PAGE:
Utilising ICTs to Enhance Inquiry


I’ve recently read an article by Elizabeth Buckner and Paul Kim documenting their research on the implications of Integrating technology and pedagogy for inquiry-based learning using the Stanford Mobile Inquiry-based Learning Environment (SMILE).  While this particular study examined the influence of SMILE on inquiry-based learning in developing countries, it raised several factors for consideration by any school wanting to integrate ICTs in an inquiry-based learning environment.  

The Integration of ICTs and Pedagogy

Schools around the world are increasingly adopting technology into their classroom environments and boasting one-to-one or mobile device programs.  While these initiatives are essential in twenty-first century learning environments, what we are yet to hear about is exactly how effective ICTs are in enhancing the learning in a classroom.   Learning using ICTs incorporates more than putting these devices in a classroom or the hands of our students, it must involve an integration between pedagogy and technology by supporting the incorporation of meaningful educational content and contextualized pedagogy (Buckner & Kim, 2014, p.100).  This may include for example, considering what effect placing a mobile device in the hands of every student in a classroom will have on their ability to collaborate and problem-solve.  There is argument here that, without appropriate pedagogy, this would actually decrease the way dimensions mentioned in the Australian Curriculum General Capabilities, particularly the ICT Capability, are met by students in their learning.  

While effectively, mobile devices broaden the learning environments and opportunities students are exposed to, as educators, we are focusing too much on the type of technology we provide, instead of the pedagogical techniques designed to utilise this technology appropriately.  

Student and Teacher Training in ICTs

It may seem obvious that educators must have a strong knowledge of the technology and devices they are using with their students. However, Buckner & Kim suggest that often, this is the biggest factor in decreasing the ability of students to learn using ICTs. Educators who feel uncomfortable with the use of ICTs or are scared of losing authority and control when students use ICTs in the classroom, greatly decrease the opportunities of students to question, problem-solve and learn (2014, p.102). This factors supports the notion that schools must begin to provide greater support for staff in their use of ICTs and place greater focus on the skills they need to use their in their teaching and learning – not the programs.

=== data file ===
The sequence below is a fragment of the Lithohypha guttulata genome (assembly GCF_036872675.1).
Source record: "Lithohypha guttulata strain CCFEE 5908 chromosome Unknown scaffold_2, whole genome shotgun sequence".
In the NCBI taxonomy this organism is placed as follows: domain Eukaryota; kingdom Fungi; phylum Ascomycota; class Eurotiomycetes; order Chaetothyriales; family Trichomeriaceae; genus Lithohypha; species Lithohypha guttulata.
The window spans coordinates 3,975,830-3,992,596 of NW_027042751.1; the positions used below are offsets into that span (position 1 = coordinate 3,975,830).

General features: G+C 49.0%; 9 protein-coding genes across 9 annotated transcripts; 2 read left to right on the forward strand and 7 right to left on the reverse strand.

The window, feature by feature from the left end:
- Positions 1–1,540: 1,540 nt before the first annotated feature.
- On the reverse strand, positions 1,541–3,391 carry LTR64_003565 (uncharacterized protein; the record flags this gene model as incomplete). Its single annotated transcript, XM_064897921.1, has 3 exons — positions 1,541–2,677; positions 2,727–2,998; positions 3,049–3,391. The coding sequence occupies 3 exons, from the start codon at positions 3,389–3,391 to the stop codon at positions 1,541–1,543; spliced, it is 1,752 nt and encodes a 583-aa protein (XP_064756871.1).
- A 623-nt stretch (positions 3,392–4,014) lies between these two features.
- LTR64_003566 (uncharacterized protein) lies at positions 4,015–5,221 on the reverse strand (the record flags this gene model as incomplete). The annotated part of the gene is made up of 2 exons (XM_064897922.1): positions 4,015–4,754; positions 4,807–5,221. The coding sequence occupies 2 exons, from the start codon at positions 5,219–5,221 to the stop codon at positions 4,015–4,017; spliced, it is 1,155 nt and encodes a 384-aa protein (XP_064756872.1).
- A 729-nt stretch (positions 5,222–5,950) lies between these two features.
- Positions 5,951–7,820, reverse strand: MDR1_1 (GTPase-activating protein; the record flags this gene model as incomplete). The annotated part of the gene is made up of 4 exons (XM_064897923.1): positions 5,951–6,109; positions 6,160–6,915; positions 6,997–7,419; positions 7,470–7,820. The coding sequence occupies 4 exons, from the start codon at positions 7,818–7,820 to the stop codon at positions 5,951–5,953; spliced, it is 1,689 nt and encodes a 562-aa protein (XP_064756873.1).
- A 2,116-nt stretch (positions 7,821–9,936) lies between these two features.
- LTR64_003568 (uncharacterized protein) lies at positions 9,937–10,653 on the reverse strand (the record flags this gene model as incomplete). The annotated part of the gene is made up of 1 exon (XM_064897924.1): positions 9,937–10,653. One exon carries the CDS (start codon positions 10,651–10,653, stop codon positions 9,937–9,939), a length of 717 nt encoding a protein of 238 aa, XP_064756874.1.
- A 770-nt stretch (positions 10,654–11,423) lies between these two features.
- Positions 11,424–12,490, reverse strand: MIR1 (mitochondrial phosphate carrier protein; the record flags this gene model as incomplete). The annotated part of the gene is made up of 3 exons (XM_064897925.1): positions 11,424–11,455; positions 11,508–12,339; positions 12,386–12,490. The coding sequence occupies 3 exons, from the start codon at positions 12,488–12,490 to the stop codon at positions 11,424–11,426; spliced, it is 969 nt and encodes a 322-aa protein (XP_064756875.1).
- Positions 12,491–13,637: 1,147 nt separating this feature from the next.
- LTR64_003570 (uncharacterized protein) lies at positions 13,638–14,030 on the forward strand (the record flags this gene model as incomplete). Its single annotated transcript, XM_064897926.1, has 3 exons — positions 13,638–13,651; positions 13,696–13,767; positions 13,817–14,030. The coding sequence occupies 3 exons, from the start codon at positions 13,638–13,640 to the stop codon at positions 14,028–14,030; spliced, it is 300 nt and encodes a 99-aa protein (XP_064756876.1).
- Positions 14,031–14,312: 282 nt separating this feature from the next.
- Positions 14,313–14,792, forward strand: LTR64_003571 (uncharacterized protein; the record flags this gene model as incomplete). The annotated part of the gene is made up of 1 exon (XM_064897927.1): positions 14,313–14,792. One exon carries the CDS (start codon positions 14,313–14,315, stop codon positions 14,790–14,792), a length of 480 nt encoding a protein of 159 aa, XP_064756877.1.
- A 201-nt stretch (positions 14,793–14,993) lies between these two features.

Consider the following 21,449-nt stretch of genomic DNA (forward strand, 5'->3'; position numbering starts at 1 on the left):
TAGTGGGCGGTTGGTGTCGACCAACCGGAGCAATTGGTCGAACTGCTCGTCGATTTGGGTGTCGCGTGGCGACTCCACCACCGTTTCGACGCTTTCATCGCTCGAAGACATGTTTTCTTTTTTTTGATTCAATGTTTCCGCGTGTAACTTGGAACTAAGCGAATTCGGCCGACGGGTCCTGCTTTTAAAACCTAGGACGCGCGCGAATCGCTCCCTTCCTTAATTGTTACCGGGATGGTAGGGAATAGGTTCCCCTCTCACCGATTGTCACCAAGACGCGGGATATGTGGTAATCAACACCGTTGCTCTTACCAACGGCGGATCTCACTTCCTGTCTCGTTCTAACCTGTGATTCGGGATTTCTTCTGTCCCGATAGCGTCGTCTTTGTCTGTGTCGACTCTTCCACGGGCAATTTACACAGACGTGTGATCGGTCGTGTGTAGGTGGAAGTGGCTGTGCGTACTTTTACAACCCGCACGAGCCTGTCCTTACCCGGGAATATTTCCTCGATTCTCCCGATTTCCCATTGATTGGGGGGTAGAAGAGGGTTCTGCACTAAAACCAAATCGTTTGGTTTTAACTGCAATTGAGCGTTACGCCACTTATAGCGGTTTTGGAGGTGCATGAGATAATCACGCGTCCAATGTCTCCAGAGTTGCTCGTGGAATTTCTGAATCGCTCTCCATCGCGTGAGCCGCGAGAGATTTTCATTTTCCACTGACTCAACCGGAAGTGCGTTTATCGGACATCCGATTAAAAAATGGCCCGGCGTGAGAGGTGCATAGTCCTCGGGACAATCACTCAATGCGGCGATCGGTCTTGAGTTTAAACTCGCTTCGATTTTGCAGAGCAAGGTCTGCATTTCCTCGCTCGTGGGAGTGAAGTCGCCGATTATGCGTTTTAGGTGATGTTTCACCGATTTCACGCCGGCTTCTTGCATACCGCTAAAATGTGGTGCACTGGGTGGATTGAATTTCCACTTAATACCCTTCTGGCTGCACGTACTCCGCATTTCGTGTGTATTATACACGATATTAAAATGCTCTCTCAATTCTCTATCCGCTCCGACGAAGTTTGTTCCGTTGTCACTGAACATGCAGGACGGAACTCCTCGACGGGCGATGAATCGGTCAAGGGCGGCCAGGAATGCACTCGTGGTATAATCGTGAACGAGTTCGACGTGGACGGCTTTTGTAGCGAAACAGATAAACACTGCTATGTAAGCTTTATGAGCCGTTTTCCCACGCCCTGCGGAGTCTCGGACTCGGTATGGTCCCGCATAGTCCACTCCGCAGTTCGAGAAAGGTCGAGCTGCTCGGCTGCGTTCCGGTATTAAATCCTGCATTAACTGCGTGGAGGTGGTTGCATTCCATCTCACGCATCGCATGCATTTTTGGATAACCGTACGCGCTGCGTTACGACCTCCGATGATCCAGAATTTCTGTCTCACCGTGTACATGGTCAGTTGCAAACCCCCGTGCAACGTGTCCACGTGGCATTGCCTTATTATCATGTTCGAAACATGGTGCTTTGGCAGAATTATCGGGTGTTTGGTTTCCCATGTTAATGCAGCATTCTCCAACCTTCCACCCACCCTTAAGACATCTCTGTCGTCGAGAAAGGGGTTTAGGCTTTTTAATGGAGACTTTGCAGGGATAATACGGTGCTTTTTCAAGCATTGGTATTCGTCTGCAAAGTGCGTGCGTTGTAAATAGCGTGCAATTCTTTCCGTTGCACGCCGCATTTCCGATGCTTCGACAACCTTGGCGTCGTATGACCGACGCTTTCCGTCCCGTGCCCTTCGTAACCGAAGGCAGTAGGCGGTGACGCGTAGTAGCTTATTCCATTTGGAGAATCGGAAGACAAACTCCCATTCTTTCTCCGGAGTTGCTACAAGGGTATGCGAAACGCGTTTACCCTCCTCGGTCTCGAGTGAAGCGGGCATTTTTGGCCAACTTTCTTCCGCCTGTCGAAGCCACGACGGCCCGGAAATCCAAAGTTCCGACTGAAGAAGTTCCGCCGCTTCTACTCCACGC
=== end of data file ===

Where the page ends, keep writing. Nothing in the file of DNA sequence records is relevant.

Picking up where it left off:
ICTs and Mobile Devices role in enhancing Inquiry Learning

As educators, we are well aware of the potential of ICTs and mobile devices to increase engagement in the learning of our students, however, we must pay attention to the effect our pedagogical practices has on this.  Simply providing a student with a Mobile Device to type their work instead of write does not automatically increase engagement in learning.  Instead, we must consider how we can change our teaching and learning in relation to ICTs and Mobile Devices to promote, “a pedagogical shift from didactic teacher-centred to participatory student-centred learning” (Looi, Seow, Zhang, So, Chen, & Wong, 2010, p. 156). In their article, Buckner and Kim examine the use of the SMILE model to promote the questioning involved in an inquiry-based learning environment through several different case studies across many countries.  The video below provides an accompanying overview of the SMILE method used in the research of Buckner & Kim.  

Whether or not the SMILE method is adopted in your school, Buckner & Kim lead us to acknowledge the importance as educators, particularly those who adopt inquiry-based learning practices, to consider exactly how we are using and integrating pedagogy AND ICTs to improve teaching and learning in our classrooms.  

Reference List

Buckner, E., & Kim, P. (2014). Integrating technology and pedagogy for inquiry-based learning: The stanford mobile inquiry-based learning environment (SMILE). PROSPECTS, 44(1), 99-118. doi:10.1007/s11125-013-9269-7

Looi, C. K., Seow, P., Zhang, B. H., So, H. J., Chen, W., & Wong, L. H. (2010). Leveraging mobile technology for sustainable seamless learning: A research agenda. British Journal of Educational Technology, 41(2), 154–169.

Observing the Transition of Year 7 into Secondary in Queensland schools

Geography class. [Photography]. Retrieved from Encyclopædia Britannica ImageQuest.  http://quest.eb.com/#/search/139_1931997/1/139_1931997/cite

Geography class. [Photography]. Retrieved from Encyclopædia Britannica ImageQuest.

Over the last few months I have been fortunate enough to make two visits to a primary school as part of program to  shadow and observe a year 7 teacher and their class in preparation for the transition of year seven into secondary at my current school. This program has been an invaluable experience as it has allowed me to consider how I would alter my practice to cater for the entrance of younger students into the secondary environment.  Even though, I only visited one particular school, I thought I would share my three biggest observations from this experience to assist those educators who are also preparing for the addition of Year 7 into their secondary school.

Integration of Learning Opportunities